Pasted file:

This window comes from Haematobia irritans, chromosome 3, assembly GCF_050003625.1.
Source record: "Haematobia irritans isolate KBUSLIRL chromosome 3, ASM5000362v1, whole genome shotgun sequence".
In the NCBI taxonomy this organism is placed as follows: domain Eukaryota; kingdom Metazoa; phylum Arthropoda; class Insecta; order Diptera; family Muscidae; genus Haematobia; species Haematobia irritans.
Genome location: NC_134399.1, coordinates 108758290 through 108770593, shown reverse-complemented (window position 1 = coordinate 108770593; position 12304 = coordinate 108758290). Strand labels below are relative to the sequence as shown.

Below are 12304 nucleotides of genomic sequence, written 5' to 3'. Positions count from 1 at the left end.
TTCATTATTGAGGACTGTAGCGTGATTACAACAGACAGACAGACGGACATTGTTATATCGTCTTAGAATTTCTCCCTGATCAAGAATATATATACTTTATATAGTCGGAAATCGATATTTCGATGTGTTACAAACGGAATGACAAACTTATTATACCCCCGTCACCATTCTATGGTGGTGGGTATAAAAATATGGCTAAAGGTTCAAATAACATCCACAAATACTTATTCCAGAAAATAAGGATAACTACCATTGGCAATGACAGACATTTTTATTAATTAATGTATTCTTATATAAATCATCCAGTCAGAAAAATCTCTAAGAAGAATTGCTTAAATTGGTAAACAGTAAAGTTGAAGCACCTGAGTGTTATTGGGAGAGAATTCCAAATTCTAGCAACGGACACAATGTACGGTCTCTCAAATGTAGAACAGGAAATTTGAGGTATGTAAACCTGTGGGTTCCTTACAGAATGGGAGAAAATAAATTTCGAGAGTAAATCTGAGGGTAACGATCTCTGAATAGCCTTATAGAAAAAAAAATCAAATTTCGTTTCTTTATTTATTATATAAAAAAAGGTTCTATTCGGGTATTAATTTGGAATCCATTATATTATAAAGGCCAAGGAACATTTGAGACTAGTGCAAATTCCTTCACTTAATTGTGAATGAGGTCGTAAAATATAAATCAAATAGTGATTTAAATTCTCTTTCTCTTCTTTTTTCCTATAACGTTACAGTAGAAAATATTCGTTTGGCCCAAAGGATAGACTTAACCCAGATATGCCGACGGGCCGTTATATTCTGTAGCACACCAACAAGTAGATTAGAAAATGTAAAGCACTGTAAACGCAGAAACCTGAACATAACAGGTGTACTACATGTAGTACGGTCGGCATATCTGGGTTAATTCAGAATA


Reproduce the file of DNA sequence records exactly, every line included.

This window comes from Haematobia irritans, chromosome 3, assembly GCF_050003625.1.
Source record: "Haematobia irritans isolate KBUSLIRL chromosome 3, ASM5000362v1, whole genome shotgun sequence".
In the NCBI taxonomy this organism is placed as follows: domain Eukaryota; kingdom Metazoa; phylum Arthropoda; class Insecta; order Diptera; family Muscidae; genus Haematobia; species Haematobia irritans.
Genome location: NC_134399.1, coordinates 108758290 through 108770593, shown reverse-complemented (window position 1 = coordinate 108770593; position 12304 = coordinate 108758290). Strand labels below are relative to the sequence as shown.

Below are 12304 nucleotides of genomic sequence, written 5' to 3'. Positions count from 1 at the left end.
TTCATTATTGAGGACTGTAGCGTGATTACAACAGACAGACAGACGGACATTGTTATATCGTCTTAGAATTTCTCCCTGATCAAGAATATATATACTTTATATAGTCGGAAATCGATATTTCGATGTGTTACAAACGGAATGACAAACTTATTATACCCCCGTCACCATTCTATGGTGGTGGGTATAAAAATATGGCTAAAGGTTCAAATAACATCCACAAATACTTATTCCAGAAAATAAGGATAACTACCATTGGCAATGACAGACATTTTTATTAATTAATGTATTCTTATATAAATCATCCAGTCAGAAAAATCTCTAAGAAGAATTGCTTAAATTGGTAAACAGTAAAGTTGAAGCACCTGAGTGTTATTGGGAGAGAATTCCAAATTCTAGCAACGGACACAATGTACGGTCTCTCAAATGTAGAACAGGAAATTTGAGGTATGTAAACCTGTGGGTTCCTTACAGAATGGGAGAAAATAAATTTCGAGAGTAAATCTGAGGGTAACGATCTCTGAATAGCCTTATAGAAAAAAAAATCAAATTTCGTTTCTTTATTTATTATATAAAAAAAGGTTCTATTCGGGTATTAATTTGGAATCCATTATATTATAAAGGCCAAGGAACATTTGAGACTAGTGCAAATTCCTTCACTTAATTGTGAATGAGGTCGTAAAATATAAATCAAATAGTGATTTAAATTCTCTTTCTCTTCTTTTTTCCTATAACGTTACAGTAGAAAATATTCGTTTGGCCCAAAGGATAGACTTAACCCAGATATGCCGACGGGCCGTTATATTCTGTAGCACACCAACAAGTAGATTAGAAAATGTAAAGCACTGTAAACGCAGAAACCTGAACATAACAGGTGTACTACATGTAGTACGGTCGGCATATCTGGGTTAATTCAGAATA